>> of synchronicity in modern psychology.
> I read the Wiki article on it, and apparently Jung coined the term. I like
> the idea presented by Lewis Carroll, in which the Queen tells Alice, "It's a
> poor sort of memory that only works in one direction."
Indeed, Lewis Carroll is a place I can always find quotes for
everything. He was not a bad mathematician either.
>> I could wax eloquent (?) on synchronicity, and still not say much.
>> One approach is to view the present moment as it unfolds as the
>> amalgamation of "all things" into a single instant. Each present
>> moment that we all partake in, as a team, requires the effort of "all
>> that is". Often we get glimpses of this in "obvious" synchronistic
>> events. I am sure you have experienced these as premonitions or
>> something. These "obvious" and perhaps enlightening connections, are
>> simple manifestations of what happens at a much larger and smaller
>> scale, but that we do not have the capacity to be aware of, in my
>> opinion. I have existed for intervals with the realization "as if"
>> synchronicity is present at each moment, and I can tell you that it is
>> very disabling and confusing.
> The way synchronicity normally appears to me is I'll get on a subject,
> usually something I don't normally work with, and suddenly I'll see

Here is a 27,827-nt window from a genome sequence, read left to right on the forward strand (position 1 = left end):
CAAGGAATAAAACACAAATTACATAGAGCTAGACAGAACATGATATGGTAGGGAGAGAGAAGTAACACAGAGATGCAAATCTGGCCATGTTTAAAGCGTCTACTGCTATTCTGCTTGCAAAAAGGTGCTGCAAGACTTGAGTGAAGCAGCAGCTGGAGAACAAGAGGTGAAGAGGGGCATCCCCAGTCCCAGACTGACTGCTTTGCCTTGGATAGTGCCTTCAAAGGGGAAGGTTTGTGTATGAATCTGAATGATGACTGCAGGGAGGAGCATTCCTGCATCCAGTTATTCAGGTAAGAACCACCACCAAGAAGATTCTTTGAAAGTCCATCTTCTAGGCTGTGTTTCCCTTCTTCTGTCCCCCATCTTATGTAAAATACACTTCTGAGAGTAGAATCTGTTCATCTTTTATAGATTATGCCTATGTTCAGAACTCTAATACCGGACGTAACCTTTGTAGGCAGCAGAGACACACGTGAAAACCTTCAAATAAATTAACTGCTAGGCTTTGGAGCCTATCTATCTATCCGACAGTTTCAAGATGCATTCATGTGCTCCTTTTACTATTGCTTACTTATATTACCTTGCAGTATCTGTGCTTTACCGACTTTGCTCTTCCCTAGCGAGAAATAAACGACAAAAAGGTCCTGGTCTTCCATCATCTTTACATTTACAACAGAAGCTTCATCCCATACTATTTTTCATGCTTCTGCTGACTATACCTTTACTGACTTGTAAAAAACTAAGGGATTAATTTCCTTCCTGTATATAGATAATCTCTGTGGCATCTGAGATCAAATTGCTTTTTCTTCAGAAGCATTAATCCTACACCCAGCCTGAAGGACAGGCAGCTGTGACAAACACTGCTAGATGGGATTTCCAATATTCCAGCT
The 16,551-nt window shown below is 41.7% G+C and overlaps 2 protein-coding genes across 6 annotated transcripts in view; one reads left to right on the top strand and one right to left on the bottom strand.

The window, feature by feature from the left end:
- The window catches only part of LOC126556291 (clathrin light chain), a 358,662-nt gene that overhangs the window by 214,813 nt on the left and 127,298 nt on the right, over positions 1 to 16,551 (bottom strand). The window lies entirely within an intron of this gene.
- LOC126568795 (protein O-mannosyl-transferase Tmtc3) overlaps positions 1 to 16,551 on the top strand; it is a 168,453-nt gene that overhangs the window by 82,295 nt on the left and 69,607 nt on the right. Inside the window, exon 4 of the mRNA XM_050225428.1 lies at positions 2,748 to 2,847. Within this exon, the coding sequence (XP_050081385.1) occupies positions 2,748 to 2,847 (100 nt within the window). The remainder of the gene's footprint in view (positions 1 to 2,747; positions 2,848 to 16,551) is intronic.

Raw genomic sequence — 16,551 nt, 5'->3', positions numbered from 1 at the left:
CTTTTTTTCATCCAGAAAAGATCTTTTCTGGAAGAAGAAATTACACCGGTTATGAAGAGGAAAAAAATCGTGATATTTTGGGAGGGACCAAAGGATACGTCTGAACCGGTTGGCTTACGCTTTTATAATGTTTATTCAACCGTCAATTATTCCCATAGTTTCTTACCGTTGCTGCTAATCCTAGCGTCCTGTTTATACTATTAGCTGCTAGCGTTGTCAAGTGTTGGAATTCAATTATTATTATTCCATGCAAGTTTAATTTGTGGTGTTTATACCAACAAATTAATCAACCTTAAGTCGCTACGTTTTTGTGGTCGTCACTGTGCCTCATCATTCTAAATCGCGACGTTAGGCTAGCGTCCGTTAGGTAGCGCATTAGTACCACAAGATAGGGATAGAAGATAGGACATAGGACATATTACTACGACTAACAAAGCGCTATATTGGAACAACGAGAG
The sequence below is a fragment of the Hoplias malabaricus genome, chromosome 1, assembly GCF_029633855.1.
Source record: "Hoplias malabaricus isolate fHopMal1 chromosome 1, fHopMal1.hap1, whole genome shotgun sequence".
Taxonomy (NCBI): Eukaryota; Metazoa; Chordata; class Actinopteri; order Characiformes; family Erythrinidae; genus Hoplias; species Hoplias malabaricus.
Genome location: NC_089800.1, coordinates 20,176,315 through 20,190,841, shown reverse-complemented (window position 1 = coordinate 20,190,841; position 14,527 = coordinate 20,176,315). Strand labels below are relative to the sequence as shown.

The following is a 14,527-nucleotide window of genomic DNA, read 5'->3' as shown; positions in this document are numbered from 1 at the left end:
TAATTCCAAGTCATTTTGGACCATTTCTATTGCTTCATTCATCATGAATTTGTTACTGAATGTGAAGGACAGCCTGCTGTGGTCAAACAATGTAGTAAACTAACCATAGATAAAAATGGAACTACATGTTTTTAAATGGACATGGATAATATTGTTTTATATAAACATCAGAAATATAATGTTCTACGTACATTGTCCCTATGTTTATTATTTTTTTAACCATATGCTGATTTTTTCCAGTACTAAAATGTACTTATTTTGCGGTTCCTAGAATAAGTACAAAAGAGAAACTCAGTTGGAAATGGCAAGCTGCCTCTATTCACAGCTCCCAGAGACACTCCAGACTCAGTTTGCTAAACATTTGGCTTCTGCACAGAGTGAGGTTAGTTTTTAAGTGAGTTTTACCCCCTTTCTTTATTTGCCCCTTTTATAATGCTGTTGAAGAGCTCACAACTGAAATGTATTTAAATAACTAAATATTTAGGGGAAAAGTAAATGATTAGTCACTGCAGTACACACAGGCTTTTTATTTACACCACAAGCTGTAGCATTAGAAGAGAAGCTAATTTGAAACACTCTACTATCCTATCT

> references to it, articles about it, etc. for the next couple of weeks. A
> good example of that is treehouses. I got on the idea once, and it seemed
> like every time I turned around there was information about treehouses. I
> remember going to the V.A. hospital for an eye exam, sitting in the waiting
> area and picking up a magazine at random, and there was an article about
> treehouses in it. This was Time, or Newsweek, or some other national
> magazie that didn't normally have articles about esoteric topics. It was
> pretty weird for a while there. Something similar is happening now with
> brain structure, brain injury, and character.
Yes, exactly. Then I wonder why I got on the subject to begin with.
It is as if I am conspiring with everything else to create the present
moment. This collective realization happens so often to me that I no
longer wonder at it. I am part of it all, and glad to be. To ignore
that is to live in isolation, imo. What a strange world it is if we
assume that we operate outside of it. I believe that MoQ is an
attempt to bring humanity back into reality.
>> If we remove the structured approach that we must use in life, say
>> through the intervention of normal thought processes through chemicals